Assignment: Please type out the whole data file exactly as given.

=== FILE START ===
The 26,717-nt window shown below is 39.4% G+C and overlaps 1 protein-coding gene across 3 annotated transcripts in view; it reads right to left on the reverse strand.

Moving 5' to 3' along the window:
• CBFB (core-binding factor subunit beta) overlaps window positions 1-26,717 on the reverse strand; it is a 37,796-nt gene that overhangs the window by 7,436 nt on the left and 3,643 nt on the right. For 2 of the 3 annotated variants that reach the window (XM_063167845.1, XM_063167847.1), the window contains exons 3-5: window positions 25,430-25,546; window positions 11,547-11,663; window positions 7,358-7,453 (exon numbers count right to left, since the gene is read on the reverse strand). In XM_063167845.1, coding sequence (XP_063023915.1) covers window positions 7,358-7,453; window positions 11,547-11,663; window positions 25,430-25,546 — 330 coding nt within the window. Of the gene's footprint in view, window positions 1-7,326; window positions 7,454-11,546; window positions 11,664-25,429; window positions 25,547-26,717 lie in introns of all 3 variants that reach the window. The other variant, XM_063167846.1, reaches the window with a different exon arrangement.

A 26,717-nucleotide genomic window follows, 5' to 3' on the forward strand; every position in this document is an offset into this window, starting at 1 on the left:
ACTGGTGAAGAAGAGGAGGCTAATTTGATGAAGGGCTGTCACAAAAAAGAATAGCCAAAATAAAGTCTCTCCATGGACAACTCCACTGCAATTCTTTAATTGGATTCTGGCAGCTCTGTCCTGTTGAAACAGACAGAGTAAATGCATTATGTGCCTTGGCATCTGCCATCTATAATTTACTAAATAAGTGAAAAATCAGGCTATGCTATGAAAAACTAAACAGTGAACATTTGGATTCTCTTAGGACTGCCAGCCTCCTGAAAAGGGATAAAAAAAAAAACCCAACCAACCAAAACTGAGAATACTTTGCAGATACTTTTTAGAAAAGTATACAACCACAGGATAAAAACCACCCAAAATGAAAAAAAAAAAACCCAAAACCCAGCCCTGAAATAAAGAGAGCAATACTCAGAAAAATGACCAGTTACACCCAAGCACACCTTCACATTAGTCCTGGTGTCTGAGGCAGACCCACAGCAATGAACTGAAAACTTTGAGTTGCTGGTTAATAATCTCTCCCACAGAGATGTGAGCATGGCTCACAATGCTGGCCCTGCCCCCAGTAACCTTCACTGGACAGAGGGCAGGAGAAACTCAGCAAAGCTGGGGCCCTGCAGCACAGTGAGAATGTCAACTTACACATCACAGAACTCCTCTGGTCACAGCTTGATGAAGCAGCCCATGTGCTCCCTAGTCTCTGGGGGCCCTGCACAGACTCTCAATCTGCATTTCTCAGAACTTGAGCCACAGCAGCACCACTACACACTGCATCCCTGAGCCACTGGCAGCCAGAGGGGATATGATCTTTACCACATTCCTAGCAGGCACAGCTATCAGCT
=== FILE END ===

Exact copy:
The 26,717-nt window shown below is 39.4% G+C and overlaps 1 protein-coding gene across 3 annotated transcripts in view; it reads right to left on the reverse strand.

Moving 5' to 3' along the window:
• CBFB (core-binding factor subunit beta) overlaps window positions 1-26,717 on the reverse strand; it is a 37,796-nt gene that overhangs the window by 7,436 nt on the left and 3,643 nt on the right. For 2 of the 3 annotated variants that reach the window (XM_063167845.1, XM_063167847.1), the window contains exons 3-5: window positions 25,430-25,546; window positions 11,547-11,663; window positions 7,358-7,453 (exon numbers count right to left, since the gene is read on the reverse strand). In XM_063167845.1, coding sequence (XP_063023915.1) covers window positions 7,358-7,453; window positions 11,547-11,663; window positions 25,430-25,546 — 330 coding nt within the window. Of the gene's footprint in view, window positions 1-7,326; window positions 7,454-11,546; window positions 11,664-25,429; window positions 25,547-26,717 lie in introns of all 3 variants that reach the window. The other variant, XM_063167846.1, reaches the window with a different exon arrangement.

A 26,717-nucleotide genomic window follows, 5' to 3' on the forward strand; every position in this document is an offset into this window, starting at 1 on the left:
ACTGGTGAAGAAGAGGAGGCTAATTTGATGAAGGGCTGTCACAAAAAAGAATAGCCAAAATAAAGTCTCTCCATGGACAACTCCACTGCAATTCTTTAATTGGATTCTGGCAGCTCTGTCCTGTTGAAACAGACAGAGTAAATGCATTATGTGCCTTGGCATCTGCCATCTATAATTTACTAAATAAGTGAAAAATCAGGCTATGCTATGAAAAACTAAACAGTGAACATTTGGATTCTCTTAGGACTGCCAGCCTCCTGAAAAGGGATAAAAAAAAAAACCCAACCAACCAAAACTGAGAATACTTTGCAGATACTTTTTAGAAAAGTATACAACCACAGGATAAAAACCACCCAAAATGAAAAAAAAAAAACCCAAAACCCAGCCCTGAAATAAAGAGAGCAATACTCAGAAAAATGACCAGTTACACCCAAGCACACCTTCACATTAGTCCTGGTGTCTGAGGCAGACCCACAGCAATGAACTGAAAACTTTGAGTTGCTGGTTAATAATCTCTCCCACAGAGATGTGAGCATGGCTCACAATGCTGGCCCTGCCCCCAGTAACCTTCACTGGACAGAGGGCAGGAGAAACTCAGCAAAGCTGGGGCCCTGCAGCACAGTGAGAATGTCAACTTACACATCACAGAACTCCTCTGGTCACAGCTTGATGAAGCAGCCCATGTGCTCCCTAGTCTCTGGGGGCCCTGCACAGACTCTCAATCTGCATTTCTCAGAACTTGAGCCACAGCAGCACCACTACACACTGCATCCCTGAGCCACTGGCAGCCAGAGGGGATATGATCTTTACCACATTCCTAGCAGGCACAGCTATCAGCT